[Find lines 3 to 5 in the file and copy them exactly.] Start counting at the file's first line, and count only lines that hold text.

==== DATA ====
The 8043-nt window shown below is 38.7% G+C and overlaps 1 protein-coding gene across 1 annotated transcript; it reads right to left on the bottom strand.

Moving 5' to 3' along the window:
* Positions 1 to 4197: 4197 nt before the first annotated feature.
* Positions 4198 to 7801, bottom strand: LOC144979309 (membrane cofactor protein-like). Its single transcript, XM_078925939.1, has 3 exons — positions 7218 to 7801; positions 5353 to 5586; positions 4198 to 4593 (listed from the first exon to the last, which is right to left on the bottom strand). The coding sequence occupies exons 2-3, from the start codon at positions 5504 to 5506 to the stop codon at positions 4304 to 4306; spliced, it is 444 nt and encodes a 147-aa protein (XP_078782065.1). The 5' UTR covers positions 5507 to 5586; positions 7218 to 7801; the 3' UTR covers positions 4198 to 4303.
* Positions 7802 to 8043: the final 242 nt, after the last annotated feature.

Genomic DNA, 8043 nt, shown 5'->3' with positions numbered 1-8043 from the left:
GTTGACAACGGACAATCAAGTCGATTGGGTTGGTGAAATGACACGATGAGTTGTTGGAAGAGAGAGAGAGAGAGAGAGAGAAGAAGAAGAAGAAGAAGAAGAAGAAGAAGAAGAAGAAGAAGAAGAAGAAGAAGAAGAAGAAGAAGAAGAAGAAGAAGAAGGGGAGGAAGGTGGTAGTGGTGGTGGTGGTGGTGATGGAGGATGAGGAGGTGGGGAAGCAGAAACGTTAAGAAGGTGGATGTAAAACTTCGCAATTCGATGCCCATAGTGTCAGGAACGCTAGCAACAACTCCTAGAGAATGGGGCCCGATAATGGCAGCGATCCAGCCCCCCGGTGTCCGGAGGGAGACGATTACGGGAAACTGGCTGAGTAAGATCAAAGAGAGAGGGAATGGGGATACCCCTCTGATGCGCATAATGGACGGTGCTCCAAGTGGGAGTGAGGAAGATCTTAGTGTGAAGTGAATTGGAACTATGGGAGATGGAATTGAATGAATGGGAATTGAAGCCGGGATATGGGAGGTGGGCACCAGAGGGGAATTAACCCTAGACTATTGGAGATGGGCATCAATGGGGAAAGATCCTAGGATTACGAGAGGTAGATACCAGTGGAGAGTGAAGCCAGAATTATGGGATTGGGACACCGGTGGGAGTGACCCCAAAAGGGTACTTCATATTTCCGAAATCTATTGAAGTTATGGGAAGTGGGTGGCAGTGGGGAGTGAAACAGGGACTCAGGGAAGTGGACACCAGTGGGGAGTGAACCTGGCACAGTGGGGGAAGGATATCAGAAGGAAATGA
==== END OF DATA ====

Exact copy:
* Positions 1 to 4197: 4197 nt before the first annotated feature.
* Positions 4198 to 7801, bottom strand: LOC144979309 (membrane cofactor protein-like). Its single transcript, XM_078925939.1, has 3 exons — positions 7218 to 7801; positions 5353 to 5586; positions 4198 to 4593 (listed from the first exon to the last, which is right to left on the bottom strand). The coding sequence occupies exons 2-3, from the start codon at positions 5504 to 5506 to the stop codon at positions 4304 to 4306; spliced, it is 444 nt and encodes a 147-aa protein (XP_078782065.1). The 5' UTR covers positions 5507 to 5586; positions 7218 to 7801; the 3' UTR covers positions 4198 to 4303.
* Positions 7802 to 8043: the final 242 nt, after the last annotated feature.